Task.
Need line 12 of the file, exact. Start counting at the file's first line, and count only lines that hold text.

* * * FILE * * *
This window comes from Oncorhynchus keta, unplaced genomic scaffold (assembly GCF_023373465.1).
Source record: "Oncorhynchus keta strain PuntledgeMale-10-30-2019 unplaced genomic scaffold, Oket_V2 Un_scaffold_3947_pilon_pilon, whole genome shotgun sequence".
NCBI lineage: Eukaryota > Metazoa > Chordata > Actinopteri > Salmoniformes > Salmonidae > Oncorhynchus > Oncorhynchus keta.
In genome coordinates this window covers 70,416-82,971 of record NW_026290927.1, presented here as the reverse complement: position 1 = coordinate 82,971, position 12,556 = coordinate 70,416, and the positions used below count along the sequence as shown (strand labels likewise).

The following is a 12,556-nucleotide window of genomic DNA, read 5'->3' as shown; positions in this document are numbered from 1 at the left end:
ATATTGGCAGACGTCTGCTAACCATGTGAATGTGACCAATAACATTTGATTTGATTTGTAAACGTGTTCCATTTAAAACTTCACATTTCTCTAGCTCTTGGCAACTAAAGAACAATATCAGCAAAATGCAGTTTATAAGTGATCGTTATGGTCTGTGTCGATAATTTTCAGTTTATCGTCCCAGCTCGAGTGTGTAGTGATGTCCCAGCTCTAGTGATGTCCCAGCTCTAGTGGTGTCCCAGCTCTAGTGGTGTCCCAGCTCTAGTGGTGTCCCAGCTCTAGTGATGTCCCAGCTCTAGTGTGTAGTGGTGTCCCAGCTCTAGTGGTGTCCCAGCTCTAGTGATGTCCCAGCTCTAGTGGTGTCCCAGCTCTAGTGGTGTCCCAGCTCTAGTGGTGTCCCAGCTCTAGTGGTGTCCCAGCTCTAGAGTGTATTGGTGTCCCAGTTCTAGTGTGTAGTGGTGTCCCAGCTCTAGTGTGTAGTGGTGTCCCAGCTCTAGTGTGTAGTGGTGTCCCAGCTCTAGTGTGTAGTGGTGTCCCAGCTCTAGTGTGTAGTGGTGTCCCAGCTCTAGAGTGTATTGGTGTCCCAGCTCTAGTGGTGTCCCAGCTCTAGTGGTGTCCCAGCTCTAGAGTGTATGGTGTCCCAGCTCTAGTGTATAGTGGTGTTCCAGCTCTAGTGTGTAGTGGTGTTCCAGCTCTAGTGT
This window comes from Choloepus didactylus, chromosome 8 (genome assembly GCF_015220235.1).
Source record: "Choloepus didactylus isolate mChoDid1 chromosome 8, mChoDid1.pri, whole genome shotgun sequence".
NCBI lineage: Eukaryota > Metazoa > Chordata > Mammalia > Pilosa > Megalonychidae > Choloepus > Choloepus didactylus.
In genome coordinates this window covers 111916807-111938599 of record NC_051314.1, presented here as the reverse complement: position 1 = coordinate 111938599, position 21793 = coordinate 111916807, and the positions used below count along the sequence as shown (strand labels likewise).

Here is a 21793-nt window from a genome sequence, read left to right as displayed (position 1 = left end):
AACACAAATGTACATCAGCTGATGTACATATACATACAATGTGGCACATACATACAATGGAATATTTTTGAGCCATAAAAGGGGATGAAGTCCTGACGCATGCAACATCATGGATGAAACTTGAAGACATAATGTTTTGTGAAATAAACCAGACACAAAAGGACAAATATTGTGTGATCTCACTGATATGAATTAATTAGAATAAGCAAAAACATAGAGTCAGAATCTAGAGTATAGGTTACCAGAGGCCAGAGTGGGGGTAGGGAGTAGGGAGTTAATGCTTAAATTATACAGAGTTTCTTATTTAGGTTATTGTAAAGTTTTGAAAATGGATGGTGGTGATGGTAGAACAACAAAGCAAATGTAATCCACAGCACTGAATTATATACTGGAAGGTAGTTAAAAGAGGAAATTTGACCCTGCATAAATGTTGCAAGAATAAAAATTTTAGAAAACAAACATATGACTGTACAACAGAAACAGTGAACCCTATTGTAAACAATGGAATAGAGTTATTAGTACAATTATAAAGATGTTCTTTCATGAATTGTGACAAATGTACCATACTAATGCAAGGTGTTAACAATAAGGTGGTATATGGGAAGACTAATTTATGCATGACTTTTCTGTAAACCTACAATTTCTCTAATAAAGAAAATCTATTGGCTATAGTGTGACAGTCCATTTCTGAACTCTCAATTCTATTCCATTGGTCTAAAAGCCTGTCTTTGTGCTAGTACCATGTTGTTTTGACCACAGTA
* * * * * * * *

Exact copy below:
AACACAAATGTACATCAGCTGATGTACATATACATACAATGTGGCACATACATACAATGGAATATTTTTGAGCCATAAAAGGGGATGAAGTCCTGACGCATGCAACATCATGGATGAAACTTGAAGACATAATGTTTTGTGAAATAAACCAGACACAAAAGGACAAATATTGTGTGATCTCACTGATATGAATTAATTAGAATAAGCAAAAACATAGAGTCAGAATCTAGAGTATAGGTTACCAGAGGCCAGAGTGGGGGTAGGGAGTAGGGAGTTAATGCTTAAATTATACAGAGTTTCTTATTTAGGTTATTGTAAAGTTTTGAAAATGGATGGTGGTGATGGTAGAACAACAAAGCAAATGTAATCCACAGCACTGAATTATATACTGGAAGGTAGTTAAAAGAGGAAATTTGACCCTGCATAAATGTTGCAAGAATAAAAATTTTAGAAAACAAACATATGACTGTACAACAGAAACAGTGAACCCTATTGTAAACAATGGAATAGAGTTATTAGTACAATTATAAAGATGTTCTTTCATGAATTGTGACAAATGTACCATACTAATGCAAGGTGTTAACAATAAGGTGGTATATGGGAAGACTAATTTATGCATGACTTTTCTGTAAACCTACAATTTCTCTAATAAAGAAAATCTATTGGCTATAGTGTGACAGTCCATTTCTGAACTCTCAATTCTATTCCATTGGTCTAAAAGCCTGTCTTTGTGCTAGTACCATGTTGTTTTGACCACAGTA